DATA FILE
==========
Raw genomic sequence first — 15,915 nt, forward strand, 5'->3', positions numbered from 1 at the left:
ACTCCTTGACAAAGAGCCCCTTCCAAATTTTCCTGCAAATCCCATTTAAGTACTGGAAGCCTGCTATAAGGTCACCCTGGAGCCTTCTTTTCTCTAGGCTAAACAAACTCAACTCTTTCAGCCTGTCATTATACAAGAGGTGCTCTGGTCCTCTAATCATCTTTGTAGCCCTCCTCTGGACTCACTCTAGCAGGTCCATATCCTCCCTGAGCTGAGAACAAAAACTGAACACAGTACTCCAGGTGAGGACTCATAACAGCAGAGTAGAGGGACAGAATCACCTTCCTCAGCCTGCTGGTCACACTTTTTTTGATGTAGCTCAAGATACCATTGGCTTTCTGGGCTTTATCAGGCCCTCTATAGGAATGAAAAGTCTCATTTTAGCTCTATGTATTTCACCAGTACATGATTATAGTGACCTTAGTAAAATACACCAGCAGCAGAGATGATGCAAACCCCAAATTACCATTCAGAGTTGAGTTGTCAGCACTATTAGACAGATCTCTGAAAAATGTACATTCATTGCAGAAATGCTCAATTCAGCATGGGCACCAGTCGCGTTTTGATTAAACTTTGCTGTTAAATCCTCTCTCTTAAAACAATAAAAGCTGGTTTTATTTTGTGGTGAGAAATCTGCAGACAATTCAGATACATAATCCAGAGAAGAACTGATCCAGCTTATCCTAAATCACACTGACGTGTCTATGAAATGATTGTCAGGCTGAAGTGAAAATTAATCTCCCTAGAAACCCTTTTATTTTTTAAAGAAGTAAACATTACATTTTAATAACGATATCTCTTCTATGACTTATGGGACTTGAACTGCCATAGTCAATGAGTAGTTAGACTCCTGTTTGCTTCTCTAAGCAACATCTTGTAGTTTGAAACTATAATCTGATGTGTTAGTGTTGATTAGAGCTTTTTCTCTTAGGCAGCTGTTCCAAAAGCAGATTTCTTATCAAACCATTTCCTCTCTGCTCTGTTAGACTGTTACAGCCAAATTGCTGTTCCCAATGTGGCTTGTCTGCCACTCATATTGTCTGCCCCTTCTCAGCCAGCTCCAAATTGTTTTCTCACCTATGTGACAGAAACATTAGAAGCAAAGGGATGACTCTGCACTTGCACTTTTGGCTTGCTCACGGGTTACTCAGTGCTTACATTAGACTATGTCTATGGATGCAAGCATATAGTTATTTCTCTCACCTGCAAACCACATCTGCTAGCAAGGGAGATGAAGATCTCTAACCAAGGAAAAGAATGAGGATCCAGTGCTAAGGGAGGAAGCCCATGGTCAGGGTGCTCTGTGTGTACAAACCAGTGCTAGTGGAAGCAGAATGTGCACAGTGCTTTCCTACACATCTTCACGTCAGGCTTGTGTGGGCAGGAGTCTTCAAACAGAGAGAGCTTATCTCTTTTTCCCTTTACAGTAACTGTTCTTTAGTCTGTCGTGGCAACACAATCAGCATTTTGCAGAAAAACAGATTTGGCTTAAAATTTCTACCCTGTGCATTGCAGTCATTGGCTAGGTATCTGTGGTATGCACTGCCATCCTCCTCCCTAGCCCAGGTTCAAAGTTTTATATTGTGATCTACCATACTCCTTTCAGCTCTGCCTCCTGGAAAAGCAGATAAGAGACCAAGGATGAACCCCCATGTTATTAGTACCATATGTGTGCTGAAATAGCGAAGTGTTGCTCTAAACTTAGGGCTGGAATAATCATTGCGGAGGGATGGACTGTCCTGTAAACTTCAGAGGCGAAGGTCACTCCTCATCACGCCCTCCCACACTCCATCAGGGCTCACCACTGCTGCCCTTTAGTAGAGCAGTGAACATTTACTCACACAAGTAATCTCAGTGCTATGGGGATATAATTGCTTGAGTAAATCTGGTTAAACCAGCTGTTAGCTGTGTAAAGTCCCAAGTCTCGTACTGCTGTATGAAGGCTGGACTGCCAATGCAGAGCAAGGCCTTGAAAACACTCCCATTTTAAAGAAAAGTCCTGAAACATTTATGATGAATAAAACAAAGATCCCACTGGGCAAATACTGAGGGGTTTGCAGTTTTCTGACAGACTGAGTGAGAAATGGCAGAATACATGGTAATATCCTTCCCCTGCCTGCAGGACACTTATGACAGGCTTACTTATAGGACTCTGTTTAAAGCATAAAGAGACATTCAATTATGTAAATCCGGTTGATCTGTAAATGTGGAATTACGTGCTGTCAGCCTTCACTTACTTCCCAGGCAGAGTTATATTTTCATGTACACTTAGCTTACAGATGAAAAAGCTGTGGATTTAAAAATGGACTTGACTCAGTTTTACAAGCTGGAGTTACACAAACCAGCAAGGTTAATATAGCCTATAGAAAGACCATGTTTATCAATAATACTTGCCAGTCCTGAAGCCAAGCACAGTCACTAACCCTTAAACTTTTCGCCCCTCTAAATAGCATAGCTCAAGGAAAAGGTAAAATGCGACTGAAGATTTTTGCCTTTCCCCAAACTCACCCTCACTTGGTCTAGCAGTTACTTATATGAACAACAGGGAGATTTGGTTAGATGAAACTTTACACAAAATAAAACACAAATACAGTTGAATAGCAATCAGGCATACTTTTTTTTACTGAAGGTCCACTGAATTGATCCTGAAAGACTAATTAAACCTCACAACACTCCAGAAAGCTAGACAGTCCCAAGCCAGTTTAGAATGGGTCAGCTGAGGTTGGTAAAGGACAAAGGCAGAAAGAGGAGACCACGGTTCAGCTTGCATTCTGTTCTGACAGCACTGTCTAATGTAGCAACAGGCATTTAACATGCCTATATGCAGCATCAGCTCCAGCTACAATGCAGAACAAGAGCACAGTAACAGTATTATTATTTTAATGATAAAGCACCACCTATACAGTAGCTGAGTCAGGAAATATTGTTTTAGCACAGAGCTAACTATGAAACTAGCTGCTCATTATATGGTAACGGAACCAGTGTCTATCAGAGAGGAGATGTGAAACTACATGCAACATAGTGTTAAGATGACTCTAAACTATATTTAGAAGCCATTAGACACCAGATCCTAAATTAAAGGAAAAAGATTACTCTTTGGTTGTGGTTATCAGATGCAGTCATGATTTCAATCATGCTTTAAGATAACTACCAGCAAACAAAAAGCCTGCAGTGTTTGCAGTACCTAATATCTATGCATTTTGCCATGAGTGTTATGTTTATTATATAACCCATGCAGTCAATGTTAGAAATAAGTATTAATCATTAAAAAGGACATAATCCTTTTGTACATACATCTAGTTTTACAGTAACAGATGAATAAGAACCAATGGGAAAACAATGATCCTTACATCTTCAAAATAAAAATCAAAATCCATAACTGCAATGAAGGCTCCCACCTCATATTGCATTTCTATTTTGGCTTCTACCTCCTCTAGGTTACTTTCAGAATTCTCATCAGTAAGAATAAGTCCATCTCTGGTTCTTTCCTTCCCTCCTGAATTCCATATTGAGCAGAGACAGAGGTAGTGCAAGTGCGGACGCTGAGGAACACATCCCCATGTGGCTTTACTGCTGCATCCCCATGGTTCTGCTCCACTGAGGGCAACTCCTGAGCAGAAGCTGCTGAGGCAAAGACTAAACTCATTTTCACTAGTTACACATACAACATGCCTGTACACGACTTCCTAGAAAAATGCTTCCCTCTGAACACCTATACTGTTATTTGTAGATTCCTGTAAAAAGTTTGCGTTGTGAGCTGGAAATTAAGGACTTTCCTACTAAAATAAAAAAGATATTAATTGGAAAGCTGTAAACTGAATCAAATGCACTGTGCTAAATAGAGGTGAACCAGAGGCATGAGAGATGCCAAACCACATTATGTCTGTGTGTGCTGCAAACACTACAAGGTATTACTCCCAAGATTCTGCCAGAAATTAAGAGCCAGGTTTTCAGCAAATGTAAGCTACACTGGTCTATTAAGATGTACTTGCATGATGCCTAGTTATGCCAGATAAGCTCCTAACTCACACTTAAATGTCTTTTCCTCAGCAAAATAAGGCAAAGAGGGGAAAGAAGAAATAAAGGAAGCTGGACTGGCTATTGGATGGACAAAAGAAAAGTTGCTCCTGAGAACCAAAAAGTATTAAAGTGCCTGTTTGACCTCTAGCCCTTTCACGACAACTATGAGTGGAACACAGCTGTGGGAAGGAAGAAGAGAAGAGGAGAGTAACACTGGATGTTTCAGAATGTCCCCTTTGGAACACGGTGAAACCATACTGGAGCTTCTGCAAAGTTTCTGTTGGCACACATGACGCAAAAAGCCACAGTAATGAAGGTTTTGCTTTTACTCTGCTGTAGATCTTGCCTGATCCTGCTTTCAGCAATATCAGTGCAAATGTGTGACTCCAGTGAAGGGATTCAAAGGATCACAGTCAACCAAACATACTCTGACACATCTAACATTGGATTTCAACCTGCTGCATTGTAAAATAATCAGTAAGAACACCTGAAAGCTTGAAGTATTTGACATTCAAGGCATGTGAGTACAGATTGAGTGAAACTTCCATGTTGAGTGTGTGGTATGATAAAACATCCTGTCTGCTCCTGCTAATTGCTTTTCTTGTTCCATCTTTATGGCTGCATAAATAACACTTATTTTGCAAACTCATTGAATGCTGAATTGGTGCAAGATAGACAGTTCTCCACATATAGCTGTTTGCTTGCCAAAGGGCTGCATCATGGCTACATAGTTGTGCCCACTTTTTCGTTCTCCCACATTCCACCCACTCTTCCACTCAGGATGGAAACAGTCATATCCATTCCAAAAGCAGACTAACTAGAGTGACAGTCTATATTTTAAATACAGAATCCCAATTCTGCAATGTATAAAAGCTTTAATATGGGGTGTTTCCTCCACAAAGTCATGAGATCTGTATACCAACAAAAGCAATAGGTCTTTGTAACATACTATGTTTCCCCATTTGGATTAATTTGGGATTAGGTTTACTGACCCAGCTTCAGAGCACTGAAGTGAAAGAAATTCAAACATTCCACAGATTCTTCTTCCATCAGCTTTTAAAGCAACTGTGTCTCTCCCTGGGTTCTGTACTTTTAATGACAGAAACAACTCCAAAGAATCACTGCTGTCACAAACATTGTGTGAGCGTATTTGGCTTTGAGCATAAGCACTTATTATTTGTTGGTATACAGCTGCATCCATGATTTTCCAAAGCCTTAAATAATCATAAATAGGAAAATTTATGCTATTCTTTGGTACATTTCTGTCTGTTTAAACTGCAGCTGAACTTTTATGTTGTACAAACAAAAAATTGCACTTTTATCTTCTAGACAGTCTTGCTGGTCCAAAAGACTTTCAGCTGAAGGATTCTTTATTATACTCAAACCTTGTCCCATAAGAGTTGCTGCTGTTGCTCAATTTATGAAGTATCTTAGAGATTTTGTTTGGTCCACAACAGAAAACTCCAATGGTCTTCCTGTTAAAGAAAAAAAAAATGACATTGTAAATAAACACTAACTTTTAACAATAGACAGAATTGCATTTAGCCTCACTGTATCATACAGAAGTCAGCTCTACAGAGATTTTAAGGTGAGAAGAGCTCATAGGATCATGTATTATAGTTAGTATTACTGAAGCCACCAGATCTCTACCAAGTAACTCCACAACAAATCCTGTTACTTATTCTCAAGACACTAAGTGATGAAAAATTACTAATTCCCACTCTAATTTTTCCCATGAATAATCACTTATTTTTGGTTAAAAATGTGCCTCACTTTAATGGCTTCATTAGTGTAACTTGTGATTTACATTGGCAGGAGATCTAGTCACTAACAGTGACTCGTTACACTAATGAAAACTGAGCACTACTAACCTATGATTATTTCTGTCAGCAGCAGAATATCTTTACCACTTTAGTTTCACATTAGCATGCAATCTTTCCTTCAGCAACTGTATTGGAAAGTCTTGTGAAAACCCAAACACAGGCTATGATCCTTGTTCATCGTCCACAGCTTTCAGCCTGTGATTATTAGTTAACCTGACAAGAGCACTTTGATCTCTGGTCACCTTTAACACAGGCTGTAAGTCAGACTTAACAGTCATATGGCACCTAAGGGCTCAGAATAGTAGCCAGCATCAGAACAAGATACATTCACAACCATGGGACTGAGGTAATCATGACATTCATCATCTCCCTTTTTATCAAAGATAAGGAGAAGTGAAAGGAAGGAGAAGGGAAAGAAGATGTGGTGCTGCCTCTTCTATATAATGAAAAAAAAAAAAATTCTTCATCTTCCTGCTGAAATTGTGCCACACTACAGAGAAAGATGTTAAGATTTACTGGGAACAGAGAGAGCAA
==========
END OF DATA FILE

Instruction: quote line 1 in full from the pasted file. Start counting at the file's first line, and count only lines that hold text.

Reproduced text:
Raw genomic sequence first — 15,915 nt, forward strand, 5'->3', positions numbered from 1 at the left: